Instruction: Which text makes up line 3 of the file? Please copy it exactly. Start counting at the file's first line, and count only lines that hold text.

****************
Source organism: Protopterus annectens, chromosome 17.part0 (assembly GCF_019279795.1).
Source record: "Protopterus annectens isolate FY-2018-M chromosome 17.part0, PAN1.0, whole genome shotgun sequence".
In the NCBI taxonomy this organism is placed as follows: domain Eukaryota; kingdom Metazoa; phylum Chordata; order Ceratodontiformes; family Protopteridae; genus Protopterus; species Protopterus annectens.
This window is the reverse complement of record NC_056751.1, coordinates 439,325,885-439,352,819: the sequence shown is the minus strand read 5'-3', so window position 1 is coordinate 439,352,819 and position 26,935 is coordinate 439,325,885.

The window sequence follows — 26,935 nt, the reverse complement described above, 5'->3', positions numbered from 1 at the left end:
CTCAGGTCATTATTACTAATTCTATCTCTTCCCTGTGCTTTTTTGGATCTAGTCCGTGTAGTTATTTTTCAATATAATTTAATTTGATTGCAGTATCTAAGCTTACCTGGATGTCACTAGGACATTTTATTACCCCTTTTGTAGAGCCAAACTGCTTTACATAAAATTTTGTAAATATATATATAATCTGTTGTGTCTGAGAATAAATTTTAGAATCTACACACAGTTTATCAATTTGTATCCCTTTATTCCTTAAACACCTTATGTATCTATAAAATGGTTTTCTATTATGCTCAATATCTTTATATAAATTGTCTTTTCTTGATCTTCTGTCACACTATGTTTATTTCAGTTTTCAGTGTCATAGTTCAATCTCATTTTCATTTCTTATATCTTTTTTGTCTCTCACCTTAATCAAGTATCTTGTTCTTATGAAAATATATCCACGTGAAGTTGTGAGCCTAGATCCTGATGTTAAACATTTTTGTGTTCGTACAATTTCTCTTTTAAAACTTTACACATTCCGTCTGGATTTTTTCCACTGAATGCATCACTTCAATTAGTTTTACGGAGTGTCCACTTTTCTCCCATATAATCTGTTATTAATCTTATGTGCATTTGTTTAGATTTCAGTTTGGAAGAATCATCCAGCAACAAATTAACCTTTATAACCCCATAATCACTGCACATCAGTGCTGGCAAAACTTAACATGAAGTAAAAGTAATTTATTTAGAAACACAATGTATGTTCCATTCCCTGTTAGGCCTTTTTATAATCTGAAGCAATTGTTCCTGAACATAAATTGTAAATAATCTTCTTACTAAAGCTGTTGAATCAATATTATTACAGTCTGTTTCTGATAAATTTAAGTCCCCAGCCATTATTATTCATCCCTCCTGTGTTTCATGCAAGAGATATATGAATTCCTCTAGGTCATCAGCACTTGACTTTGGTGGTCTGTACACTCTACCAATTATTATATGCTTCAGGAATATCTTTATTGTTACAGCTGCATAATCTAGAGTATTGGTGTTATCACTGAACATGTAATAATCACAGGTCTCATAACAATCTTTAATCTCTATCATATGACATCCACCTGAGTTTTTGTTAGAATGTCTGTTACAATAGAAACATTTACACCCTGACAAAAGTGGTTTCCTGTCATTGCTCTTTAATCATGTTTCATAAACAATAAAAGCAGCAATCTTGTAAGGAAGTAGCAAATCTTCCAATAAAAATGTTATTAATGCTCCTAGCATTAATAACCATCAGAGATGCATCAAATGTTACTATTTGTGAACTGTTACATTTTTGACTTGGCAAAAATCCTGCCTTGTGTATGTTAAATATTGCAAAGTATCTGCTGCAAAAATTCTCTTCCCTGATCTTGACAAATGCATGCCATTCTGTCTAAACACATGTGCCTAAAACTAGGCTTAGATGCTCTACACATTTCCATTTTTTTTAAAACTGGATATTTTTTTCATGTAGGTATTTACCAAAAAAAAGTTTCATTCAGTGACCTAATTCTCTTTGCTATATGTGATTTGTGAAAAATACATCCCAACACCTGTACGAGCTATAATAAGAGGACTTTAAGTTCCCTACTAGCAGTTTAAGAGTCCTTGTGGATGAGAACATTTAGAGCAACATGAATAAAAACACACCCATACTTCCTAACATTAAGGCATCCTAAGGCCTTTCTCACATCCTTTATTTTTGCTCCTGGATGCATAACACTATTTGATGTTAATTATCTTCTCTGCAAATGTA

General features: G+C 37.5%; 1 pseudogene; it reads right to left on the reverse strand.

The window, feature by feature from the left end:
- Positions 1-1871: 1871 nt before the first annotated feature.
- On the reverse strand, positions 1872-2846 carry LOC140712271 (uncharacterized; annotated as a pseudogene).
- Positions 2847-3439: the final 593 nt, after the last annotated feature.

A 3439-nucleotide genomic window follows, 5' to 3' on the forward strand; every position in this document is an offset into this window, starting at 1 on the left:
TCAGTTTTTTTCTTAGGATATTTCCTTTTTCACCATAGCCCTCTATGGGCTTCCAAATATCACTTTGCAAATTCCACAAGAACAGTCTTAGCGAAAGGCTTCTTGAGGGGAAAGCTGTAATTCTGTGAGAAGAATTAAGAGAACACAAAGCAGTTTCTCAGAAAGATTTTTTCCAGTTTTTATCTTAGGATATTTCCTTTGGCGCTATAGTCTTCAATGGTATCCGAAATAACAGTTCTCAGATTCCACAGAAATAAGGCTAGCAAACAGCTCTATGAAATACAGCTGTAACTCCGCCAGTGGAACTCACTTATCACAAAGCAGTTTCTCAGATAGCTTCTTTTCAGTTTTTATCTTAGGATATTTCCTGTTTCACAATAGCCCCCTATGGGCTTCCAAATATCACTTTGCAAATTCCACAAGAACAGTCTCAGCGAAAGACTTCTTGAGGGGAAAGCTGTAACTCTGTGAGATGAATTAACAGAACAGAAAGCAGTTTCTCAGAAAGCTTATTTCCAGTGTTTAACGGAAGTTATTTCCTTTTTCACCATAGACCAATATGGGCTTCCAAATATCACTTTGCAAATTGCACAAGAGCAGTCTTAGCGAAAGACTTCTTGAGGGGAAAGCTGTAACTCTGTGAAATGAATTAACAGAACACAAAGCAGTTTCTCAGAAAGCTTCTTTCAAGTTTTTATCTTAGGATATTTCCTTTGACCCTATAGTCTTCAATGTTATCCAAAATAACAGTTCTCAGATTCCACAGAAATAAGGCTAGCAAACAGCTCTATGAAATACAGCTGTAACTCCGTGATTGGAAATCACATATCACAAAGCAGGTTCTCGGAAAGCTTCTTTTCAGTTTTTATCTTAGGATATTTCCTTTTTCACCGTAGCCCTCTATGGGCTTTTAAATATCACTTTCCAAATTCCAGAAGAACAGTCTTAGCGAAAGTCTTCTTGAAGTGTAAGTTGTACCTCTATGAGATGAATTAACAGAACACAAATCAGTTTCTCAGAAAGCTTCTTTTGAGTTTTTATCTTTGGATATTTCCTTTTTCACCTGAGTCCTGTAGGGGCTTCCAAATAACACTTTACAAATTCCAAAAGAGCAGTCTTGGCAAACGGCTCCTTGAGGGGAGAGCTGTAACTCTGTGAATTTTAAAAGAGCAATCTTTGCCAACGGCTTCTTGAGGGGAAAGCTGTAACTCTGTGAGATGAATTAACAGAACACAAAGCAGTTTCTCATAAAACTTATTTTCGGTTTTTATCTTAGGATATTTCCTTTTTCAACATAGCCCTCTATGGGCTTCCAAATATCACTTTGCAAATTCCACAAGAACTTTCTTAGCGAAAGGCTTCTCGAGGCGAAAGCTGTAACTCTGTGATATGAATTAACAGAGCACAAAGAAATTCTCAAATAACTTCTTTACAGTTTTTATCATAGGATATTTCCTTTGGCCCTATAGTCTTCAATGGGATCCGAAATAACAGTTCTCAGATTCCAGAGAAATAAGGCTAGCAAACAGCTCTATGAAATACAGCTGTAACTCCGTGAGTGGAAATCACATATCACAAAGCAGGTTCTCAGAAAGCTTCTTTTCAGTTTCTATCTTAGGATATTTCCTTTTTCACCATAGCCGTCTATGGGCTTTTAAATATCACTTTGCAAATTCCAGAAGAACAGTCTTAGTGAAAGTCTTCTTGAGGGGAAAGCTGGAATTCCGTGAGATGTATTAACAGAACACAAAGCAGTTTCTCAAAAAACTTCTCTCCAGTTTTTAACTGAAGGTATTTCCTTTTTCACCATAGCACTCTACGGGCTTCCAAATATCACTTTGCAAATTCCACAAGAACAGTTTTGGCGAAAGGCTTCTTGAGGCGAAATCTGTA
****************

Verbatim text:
In the NCBI taxonomy this organism is placed as follows: domain Eukaryota; kingdom Metazoa; phylum Chordata; order Ceratodontiformes; family Protopteridae; genus Protopterus; species Protopterus annectens.